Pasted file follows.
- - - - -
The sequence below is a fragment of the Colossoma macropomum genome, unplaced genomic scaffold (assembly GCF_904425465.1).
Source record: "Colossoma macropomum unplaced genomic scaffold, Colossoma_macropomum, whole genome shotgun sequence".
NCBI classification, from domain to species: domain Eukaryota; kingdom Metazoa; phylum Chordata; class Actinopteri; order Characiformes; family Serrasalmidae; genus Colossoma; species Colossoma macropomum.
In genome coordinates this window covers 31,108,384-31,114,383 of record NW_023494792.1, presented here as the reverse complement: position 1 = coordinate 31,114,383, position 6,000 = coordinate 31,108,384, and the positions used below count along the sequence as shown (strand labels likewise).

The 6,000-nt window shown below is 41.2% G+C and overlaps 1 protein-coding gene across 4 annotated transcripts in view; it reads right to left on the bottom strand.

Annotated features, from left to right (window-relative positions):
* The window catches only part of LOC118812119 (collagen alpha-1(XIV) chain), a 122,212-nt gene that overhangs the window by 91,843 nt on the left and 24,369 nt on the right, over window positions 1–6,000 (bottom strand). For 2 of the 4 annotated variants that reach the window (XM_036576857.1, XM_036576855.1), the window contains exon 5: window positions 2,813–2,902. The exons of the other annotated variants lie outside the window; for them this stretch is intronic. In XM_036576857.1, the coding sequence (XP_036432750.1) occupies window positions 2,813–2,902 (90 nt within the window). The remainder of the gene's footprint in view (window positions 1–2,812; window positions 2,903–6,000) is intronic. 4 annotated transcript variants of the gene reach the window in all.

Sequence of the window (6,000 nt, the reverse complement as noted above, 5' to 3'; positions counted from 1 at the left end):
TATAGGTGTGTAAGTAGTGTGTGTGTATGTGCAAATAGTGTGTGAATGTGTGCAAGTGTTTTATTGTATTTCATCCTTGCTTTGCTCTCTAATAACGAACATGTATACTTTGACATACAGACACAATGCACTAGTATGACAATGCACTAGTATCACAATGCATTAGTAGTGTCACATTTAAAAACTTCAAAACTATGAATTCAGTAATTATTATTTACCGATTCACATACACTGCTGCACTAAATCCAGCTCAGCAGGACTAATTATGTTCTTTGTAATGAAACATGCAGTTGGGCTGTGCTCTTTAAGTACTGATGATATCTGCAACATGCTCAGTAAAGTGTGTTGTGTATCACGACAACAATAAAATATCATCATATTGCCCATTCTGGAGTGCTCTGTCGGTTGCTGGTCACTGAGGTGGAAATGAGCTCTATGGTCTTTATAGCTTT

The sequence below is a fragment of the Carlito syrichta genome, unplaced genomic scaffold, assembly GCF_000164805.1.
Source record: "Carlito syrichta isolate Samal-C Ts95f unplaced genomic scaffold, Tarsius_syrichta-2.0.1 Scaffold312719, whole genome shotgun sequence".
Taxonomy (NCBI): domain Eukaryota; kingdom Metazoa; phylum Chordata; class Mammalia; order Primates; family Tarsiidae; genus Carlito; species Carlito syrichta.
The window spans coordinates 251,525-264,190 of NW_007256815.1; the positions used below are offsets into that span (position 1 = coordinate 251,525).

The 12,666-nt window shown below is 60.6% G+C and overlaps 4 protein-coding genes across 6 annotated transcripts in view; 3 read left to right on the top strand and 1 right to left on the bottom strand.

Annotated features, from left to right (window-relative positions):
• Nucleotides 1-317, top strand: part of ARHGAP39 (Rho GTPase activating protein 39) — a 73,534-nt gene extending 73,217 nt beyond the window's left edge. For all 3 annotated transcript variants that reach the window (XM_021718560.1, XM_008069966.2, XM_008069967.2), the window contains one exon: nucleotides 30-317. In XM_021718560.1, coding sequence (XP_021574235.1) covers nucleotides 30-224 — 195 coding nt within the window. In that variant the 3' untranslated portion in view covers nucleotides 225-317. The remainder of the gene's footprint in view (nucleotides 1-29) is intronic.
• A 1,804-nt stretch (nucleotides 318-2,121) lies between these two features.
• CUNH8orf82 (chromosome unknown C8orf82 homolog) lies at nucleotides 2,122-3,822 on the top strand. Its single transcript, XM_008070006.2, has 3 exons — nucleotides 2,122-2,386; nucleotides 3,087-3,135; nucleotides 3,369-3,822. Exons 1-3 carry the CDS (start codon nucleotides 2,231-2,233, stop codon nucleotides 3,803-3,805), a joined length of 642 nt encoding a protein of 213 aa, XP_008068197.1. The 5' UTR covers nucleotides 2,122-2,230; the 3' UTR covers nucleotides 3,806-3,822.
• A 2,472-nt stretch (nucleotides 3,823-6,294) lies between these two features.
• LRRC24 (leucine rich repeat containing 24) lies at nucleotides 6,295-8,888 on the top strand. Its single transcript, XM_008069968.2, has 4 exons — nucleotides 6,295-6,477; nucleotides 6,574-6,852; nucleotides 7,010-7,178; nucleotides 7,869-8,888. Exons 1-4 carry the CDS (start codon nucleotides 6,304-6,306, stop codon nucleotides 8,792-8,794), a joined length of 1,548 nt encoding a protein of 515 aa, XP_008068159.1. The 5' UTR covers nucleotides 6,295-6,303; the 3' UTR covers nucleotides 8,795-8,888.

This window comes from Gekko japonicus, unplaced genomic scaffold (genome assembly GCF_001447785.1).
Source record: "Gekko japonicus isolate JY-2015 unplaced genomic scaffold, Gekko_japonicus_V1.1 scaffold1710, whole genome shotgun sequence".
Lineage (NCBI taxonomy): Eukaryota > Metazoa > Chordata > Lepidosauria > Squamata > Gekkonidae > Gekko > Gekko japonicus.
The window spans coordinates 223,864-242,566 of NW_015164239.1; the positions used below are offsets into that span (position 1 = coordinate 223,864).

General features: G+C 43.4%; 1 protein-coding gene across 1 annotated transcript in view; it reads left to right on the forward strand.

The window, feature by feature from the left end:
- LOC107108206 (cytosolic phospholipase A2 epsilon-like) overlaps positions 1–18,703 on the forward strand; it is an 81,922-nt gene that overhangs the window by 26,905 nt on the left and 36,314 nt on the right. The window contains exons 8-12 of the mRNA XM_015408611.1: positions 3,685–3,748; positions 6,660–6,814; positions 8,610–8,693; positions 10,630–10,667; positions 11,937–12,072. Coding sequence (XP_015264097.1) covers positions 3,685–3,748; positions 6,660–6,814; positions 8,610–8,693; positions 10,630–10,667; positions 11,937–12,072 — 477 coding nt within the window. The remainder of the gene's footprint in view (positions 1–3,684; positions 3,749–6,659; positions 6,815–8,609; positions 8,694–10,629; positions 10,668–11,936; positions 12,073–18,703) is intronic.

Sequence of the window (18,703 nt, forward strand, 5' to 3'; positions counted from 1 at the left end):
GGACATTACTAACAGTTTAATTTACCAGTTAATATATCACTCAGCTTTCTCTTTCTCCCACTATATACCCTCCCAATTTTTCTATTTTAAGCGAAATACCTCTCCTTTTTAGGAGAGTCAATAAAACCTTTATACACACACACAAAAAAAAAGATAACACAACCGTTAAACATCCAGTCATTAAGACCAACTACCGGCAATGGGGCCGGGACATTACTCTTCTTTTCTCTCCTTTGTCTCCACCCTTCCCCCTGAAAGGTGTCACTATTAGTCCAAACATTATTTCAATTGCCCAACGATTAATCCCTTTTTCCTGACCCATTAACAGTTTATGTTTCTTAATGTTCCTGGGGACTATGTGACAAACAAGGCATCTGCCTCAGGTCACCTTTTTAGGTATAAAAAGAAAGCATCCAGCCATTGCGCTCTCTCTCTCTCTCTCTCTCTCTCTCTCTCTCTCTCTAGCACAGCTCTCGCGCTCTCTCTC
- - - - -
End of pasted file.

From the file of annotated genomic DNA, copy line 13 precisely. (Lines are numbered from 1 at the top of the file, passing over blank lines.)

The window spans coordinates 251,525-264,190 of NW_007256815.1; the positions used below are offsets into that span (position 1 = coordinate 251,525).